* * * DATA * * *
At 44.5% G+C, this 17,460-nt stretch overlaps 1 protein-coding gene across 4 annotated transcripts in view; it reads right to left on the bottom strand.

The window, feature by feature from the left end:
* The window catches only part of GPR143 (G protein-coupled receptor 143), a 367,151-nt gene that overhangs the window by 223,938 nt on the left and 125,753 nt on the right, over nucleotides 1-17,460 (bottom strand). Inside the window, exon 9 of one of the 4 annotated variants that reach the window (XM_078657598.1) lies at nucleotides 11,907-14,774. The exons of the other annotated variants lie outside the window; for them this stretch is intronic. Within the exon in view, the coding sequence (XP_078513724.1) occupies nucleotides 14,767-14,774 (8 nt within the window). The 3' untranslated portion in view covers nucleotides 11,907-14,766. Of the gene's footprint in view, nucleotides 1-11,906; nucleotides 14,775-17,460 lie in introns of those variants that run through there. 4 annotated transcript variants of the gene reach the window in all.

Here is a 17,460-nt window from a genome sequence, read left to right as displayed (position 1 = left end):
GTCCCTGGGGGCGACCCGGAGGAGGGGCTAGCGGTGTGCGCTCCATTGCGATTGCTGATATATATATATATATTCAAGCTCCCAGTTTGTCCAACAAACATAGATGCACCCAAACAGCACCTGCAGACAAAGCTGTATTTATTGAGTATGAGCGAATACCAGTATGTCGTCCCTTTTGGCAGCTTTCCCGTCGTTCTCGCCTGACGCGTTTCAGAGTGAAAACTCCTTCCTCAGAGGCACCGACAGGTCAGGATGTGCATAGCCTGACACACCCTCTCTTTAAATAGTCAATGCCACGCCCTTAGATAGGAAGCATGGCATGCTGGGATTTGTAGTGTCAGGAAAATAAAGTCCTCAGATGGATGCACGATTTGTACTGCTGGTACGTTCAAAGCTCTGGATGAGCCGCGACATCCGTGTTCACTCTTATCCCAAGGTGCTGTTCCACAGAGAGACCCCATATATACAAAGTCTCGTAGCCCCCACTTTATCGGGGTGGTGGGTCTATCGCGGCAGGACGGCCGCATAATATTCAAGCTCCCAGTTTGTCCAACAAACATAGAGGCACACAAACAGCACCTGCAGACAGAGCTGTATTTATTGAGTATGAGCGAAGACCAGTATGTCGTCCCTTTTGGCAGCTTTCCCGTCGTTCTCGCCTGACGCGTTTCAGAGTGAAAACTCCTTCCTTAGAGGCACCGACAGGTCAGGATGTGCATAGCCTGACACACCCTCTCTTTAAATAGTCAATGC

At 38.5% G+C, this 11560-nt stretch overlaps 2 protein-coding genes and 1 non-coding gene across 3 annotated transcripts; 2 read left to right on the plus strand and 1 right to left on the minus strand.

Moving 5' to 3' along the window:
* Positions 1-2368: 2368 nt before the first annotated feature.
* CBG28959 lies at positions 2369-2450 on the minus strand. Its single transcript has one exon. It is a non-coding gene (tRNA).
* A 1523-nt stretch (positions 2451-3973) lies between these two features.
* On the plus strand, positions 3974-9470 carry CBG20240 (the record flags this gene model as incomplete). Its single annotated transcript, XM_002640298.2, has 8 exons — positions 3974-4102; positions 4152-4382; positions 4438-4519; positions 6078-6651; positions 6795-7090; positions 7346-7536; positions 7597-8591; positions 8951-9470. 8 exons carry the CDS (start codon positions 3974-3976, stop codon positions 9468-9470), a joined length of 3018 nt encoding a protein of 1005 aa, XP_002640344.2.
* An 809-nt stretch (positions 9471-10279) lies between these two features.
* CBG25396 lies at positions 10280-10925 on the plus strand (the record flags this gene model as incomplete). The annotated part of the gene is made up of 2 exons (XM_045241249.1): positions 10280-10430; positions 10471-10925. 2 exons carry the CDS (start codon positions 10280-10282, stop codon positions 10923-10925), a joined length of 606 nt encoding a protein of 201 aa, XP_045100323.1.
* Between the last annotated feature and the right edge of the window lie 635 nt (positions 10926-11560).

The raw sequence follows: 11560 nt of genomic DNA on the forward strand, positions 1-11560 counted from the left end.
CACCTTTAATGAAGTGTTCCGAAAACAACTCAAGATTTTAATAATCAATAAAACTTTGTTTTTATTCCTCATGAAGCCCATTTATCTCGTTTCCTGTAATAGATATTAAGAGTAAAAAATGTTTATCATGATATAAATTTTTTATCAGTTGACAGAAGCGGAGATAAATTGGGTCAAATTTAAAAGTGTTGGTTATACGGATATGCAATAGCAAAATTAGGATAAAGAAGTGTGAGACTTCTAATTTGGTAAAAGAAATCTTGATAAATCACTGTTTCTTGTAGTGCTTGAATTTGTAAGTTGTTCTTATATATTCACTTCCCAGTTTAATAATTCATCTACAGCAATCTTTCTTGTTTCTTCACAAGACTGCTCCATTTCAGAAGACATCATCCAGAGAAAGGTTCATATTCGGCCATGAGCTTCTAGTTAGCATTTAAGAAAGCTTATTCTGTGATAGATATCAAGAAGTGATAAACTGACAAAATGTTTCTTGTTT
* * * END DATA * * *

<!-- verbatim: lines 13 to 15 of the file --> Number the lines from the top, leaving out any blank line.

* CBG25396 lies at positions 10280-10925 on the plus strand (the record flags this gene model as incomplete). The annotated part of the gene is made up of 2 exons (XM_045241249.1): positions 10280-10430; positions 10471-10925. 2 exons carry the CDS (start codon positions 10280-10282, stop codon positions 10923-10925), a joined length of 606 nt encoding a protein of 201 aa, XP_045100323.1.
* Between the last annotated feature and the right edge of the window lie 635 nt (positions 10926-11560).

The raw sequence follows: 11560 nt of genomic DNA on the forward strand, positions 1-11560 counted from the left end.